Ken Nordine (April 13, 1920 – February 16, 2019) was an American voice-over and recording artist

Nordine was best known for his series of Word Jazz albums. His deep, resonant voice has also been featured in many commercial advertisements and movie trailers. One critic wrote that "you may not know Ken Nordine by name or face, but you'll almost certainly recognize his voice." On television, Nordine did a series of readings on a show titled Faces in the Window on WNBQ, and Fred Astaire danced to Nordine's "My Baby" on a TV special. Nordine's past radio series were Now Nordine and Word Jazz. 


The first news anchor of ABC's Good Morning America, Steve Bell passed away in Muncie, Indiana on Friday at the age of 83.

Stephen Scott Bell (December 9, 1935 – January 25, 2019) was an American journalist and educator. He was news anchor of the ABC News programs Good Morning America and World News This Morning, and a professor emeritus of telecommunications at Ball State University. WIKIPEDIA

Sylvia Chase, Pioneering Television Newswoman, Is Dead at 80

Sylvia Belle Chase (February 23, 1938 – January 3, 2019) was an American broadcast journalist. She was a correspondent for ABC's 20/20 from its inception until 1985, when she left to become a news anchor at KRON-TV in San Francisco; in 1990 she returned to ABC News in New York.


Adrian Cronauer: veteran whose radio antics inspired Good Morning, Vietnam dies aged 79

Adrian Joseph Cronauer (September 8, 1938 – July 18, 2018) was a United States Air Force sergeant and radio personality whose experiences as an innovative disc jockey on American Forces Network during the Vietnam War inspired the 1987 film Good Morning, Vietnam. Cronauer was born in Pittsburgh, Pennsylvania. He began his broadcasting career at the age of 12 as a guest for a Pittsburgh-area children's amateur hour. He attended the University of Pittsburgh, where he helped found the forerunner of the university's college radio station WPTS. He was a creative DJ on American University's campus station WAMU (610kc) while attending college there in the early 1960's. When this blog editor, R Alan Campbell, left Washington DC's powerhouse rock station WEAM to go to WTTG-TV, Adrian took over the rock DJ evening position. (CAMPBELL: "He was a frequent visitor during my news and announcing shifts at Channel Five during this period" photos below). His subsequent media work included being the classical morning host at WVWR in Roanoke, Virginia (now Virginia Tech's WVTF), during which time he created the proposal that would culminate in Good Morning, Vietnam.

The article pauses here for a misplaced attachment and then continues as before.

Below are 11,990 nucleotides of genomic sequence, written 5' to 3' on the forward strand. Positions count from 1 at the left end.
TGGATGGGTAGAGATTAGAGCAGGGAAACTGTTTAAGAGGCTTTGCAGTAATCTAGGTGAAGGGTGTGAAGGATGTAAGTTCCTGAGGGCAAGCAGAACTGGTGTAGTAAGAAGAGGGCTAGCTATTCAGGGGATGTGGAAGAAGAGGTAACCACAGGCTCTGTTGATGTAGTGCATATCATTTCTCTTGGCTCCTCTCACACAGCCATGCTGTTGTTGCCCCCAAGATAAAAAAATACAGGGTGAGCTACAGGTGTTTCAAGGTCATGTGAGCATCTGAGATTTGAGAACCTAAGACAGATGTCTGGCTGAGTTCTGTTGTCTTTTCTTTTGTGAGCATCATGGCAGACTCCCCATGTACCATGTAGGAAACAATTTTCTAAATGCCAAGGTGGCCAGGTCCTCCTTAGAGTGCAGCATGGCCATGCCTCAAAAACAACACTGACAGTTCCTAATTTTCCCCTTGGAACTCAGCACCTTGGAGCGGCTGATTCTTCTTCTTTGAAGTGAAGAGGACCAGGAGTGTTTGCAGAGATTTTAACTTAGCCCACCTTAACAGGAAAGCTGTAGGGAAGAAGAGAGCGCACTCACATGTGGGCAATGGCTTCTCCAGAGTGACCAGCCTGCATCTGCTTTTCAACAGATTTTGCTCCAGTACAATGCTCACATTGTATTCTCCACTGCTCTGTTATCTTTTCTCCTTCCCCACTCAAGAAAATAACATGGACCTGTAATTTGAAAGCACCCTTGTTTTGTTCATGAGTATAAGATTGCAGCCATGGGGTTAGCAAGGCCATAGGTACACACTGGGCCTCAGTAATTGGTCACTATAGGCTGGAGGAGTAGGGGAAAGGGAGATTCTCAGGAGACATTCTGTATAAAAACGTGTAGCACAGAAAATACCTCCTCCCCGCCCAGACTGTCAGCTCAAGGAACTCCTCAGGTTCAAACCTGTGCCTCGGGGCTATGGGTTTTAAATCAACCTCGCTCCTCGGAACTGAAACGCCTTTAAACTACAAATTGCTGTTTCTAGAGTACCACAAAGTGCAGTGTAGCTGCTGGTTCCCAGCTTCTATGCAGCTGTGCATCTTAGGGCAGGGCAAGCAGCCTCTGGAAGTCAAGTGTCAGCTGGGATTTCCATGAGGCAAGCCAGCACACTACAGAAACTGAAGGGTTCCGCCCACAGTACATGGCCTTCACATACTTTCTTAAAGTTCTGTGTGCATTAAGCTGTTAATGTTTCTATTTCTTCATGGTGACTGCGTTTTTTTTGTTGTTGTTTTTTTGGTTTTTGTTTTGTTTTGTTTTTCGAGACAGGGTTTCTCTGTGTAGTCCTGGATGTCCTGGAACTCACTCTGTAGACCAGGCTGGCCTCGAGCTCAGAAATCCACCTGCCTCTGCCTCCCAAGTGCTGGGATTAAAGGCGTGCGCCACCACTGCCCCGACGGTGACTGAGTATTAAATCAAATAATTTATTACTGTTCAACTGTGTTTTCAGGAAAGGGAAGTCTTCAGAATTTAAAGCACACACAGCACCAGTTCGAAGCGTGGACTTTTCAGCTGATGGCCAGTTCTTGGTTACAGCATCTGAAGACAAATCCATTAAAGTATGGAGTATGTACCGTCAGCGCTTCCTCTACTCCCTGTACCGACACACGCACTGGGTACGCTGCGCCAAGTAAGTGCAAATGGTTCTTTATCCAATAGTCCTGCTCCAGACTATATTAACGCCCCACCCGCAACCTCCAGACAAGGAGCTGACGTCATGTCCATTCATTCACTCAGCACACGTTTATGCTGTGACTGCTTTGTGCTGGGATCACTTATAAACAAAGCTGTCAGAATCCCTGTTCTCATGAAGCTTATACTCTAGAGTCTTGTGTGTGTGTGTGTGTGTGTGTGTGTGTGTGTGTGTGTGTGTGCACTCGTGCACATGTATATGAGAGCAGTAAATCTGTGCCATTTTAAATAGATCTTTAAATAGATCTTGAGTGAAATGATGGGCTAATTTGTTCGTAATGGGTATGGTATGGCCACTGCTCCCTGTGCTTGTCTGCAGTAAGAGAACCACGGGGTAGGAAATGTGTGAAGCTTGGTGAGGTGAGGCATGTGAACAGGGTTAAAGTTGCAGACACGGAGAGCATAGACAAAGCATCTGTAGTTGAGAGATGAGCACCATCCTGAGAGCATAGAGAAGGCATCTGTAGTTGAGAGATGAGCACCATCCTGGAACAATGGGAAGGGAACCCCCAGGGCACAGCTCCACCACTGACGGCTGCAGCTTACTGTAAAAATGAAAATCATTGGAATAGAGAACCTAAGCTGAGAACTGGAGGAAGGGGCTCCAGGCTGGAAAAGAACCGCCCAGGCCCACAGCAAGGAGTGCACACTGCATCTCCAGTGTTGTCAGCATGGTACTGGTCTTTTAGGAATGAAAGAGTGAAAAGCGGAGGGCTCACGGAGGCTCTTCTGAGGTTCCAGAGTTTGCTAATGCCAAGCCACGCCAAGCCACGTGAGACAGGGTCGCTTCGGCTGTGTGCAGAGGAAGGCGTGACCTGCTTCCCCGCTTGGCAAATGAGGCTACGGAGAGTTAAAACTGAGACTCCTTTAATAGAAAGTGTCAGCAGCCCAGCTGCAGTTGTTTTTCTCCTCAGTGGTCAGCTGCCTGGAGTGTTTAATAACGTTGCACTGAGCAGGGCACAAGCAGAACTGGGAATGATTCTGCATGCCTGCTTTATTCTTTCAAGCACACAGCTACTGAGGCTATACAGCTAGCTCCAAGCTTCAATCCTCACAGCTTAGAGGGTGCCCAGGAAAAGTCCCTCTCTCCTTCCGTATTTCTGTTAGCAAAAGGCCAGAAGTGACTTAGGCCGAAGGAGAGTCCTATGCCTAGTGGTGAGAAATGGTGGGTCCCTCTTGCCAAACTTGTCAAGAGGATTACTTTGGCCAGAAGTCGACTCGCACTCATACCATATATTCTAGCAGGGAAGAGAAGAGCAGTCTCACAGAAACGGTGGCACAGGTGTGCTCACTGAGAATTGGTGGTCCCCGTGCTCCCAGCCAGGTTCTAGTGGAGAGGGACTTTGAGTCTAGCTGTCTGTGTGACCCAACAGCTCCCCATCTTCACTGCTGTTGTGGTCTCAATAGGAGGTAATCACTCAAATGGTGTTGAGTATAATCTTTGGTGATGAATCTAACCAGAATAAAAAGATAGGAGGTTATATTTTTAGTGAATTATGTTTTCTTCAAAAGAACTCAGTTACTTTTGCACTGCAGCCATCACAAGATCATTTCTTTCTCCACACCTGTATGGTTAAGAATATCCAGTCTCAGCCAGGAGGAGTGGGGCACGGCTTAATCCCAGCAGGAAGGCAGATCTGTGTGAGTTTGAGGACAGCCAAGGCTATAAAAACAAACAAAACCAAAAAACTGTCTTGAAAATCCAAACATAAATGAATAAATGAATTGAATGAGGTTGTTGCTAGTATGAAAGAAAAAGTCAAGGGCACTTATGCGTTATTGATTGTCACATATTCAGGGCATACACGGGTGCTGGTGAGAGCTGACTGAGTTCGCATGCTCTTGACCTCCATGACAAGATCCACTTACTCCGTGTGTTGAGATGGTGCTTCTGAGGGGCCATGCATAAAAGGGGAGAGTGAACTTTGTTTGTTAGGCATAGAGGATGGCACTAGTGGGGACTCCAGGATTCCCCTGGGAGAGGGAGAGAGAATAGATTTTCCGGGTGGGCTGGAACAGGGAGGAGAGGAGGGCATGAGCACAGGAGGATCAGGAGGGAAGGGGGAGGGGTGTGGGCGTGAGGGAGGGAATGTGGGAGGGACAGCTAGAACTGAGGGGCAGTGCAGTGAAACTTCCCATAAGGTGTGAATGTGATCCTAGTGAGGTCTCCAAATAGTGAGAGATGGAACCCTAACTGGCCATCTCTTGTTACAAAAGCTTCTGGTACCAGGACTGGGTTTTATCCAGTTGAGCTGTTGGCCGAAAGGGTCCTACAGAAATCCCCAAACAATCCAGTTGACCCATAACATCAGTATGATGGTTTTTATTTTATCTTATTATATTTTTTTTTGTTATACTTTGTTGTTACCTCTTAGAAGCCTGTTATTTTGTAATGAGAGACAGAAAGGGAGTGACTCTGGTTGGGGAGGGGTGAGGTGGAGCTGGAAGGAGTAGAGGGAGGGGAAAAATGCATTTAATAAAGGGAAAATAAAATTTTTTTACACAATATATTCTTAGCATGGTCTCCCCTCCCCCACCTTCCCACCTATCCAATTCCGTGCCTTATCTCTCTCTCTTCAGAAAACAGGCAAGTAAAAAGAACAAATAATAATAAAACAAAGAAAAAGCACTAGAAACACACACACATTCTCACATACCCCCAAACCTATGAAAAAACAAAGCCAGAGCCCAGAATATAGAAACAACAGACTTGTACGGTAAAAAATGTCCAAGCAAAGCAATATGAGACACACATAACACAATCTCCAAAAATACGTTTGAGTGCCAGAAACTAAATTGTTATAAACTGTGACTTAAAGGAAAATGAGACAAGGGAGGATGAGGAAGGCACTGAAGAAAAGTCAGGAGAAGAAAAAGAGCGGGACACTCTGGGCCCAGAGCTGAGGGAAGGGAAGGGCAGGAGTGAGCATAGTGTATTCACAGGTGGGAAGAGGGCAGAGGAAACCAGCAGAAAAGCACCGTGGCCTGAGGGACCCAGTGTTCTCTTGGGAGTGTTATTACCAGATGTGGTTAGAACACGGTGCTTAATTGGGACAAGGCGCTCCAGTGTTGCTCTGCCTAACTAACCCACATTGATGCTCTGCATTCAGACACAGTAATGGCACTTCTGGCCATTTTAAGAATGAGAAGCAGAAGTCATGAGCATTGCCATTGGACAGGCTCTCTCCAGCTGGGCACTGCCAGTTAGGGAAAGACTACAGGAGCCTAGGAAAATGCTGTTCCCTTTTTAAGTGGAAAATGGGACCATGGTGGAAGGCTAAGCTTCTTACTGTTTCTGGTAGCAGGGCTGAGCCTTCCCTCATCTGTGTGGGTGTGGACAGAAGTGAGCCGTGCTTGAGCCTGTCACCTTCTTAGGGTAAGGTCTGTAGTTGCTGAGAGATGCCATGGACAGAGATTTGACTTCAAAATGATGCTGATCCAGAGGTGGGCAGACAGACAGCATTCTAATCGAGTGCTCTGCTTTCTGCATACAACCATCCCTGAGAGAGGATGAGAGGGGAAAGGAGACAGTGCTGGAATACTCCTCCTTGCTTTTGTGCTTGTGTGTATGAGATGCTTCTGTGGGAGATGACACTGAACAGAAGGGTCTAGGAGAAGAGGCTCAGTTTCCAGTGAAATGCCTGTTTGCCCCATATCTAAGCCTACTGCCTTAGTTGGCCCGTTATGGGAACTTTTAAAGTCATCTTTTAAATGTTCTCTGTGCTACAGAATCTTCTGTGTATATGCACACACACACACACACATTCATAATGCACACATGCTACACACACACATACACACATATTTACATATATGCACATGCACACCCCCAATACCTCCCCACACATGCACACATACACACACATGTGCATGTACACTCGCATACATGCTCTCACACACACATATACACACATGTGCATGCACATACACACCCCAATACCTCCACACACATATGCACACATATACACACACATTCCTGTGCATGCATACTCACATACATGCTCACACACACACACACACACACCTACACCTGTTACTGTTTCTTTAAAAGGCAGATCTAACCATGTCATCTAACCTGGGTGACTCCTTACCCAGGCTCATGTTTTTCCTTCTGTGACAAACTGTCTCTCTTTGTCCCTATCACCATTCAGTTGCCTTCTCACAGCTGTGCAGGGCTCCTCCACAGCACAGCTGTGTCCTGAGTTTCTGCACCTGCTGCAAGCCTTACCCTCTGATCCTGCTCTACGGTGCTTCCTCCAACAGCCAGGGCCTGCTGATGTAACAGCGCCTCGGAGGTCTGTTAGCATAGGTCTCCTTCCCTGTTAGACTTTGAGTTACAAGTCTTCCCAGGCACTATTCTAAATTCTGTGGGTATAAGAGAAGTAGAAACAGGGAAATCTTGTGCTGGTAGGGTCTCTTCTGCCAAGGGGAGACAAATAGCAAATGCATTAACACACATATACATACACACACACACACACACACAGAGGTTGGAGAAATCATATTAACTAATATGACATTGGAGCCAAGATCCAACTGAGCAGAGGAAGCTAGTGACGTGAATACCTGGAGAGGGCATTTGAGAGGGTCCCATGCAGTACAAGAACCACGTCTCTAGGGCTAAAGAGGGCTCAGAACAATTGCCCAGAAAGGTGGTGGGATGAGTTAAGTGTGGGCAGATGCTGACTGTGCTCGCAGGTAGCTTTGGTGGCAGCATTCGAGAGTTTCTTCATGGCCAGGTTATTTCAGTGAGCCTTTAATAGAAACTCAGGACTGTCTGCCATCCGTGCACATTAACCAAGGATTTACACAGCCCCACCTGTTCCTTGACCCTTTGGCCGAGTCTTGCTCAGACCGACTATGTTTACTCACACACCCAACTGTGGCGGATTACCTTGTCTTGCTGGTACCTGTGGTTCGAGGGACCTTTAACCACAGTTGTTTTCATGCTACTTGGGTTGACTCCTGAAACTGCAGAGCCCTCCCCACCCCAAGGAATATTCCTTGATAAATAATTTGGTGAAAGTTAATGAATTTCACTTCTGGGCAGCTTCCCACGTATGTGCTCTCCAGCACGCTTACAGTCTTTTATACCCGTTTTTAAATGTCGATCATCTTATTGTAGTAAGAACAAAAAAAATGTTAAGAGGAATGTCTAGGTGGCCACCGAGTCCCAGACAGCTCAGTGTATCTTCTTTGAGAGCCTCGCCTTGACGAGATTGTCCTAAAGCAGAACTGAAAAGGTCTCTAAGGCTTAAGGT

Ade and I on set at WTTG-TV and below photo I took of Ade in the WTTG announce booth.
(Raleigh Hotel  studios c.1962)



The next link was produced by RACampbell, as well as several other radio links on the third party site...
Note that home webpage is maintained by..engelken SR seremtemanya of Indonesia.

WTTG-TV, Washington DC 1960's


Top 40 Radio Pioneer Dan Ingram Dies At 83.


 Daniel Trombley Ingram (September 7, 1934 – June 24, 2018) was an American Top 40 radio disc jockey with a fifty-year career on radio stations such as WABC and WCBS-FM in New York City.


Former ‘NBC Nightly News’ Correspondent Richard Valeriani Dies at 85

Richard Valeriani (August 29, 1932 – June 18, 2018) was an American journalist who was a White House correspondent and diplomatic correspondent with NBC News in the 1960s and 1970s. He previously covered the Civil Rights Movement for the network and was seriously injured when hit in the head with an ax handle at a demonstration in Marion, Alabama, in 1965 in which Jimmie Lee Jackson was shot and killed by Alabama State Trooper James Bonard Fowler. In July 1962, he interviewed Marion King, the wife of Slater King, who had been beaten by policemen in Camilla, Georgia, while trying to take clothes to jailed civil rights protesters from Albany, Georgia. Valeriani portrayed himself as a reporter for CNN from the deck of the French aircraft carrier Foch in the 1995 film Crimson Tide, providing the opening newscast which sets up the plot....WIKIPEDIA

Murray Fromson (September 1, 1929 – June 9, 2018) was a CBS correspondent